I found out about Trevor Moawad through NFL quarterback Russell Wilson. Moawad was kind of a mental coach for Wilson, as he also was for many other professional and collegiate athletes and programs. Moawad’s dad was a big leader in the motivational speaking and proto-self-help world, with a focus on self-esteem. Unfortunately, Trevor Moawad recently died from a terminal illness. I thought it would be nice to read his book as a kind of show of respect.
It Takes What it Takes comes from the sports world, but I think the intent is to help anyone in any profession think about themselves and the work in front of them in a more productive and healthy way. While Trevor’s dad was big on positive thinking as an alternative to negative thinking, Trevor was big on neutral thinking. The idea isn’t to automatically downgrade your own situation through self-defeating thinking, but also not to sugarcoat the reality of what you face with positive thinking. Neutral thinking is about figuring out what to do with the situation in front of you given the tools you have at the moment. It’s very practical.
At one point, Moawad says that when facing pressure, people should consider two things:
- Who am I now? (Think honestly about abilities and weaknesses to deal with the situation.)
- Who will I be? (What does it take to become a person more equipped to meet the situation or one’s goals? Do the things to get there.)
That’s an example of neutral thinking. Analyzing the situation, one’s self, and what to do next both in the short and long term.
Another tidbit I liked in the book was something Moawad encouraged college football programs to try – don’t say negative things out loud. (This isn’t about “Good vibes only or toxic positivity or avoiding the truth – you can say things like, “We missed the tackle here because we didn’t read the play right.” You can’t say things like, “I can’t learn.”) Cutting out the defeatist language helps you focus more on the neutral thoughts above that can actually resolve situations. I found this VERY helpful in my new job. Thinking about what I can do instead of just stressing myself out has helped me relax when I’m not at work.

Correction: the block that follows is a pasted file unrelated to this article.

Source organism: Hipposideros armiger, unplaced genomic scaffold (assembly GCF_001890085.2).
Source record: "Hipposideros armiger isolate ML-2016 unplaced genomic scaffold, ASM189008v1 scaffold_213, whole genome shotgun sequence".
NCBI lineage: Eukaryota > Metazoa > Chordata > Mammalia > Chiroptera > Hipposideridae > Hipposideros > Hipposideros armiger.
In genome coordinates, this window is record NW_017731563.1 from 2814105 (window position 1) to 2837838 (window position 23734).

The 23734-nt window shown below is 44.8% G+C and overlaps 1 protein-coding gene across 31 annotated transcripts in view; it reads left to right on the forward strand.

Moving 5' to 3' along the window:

Even though there were some good tidbits, I wouldn’t recommend this book to anyone. It’s full of personal stories and sports-world name drops that don’t really help the reader. In other words, it could’ve been a poster instead of a book. If you want to work on your work psychology, I would read Carol Dweck’s Mindset. It’s about Dweck’s growth mentality and it’s accessible and practical. The good parts in this book are much more detailed in Dweck.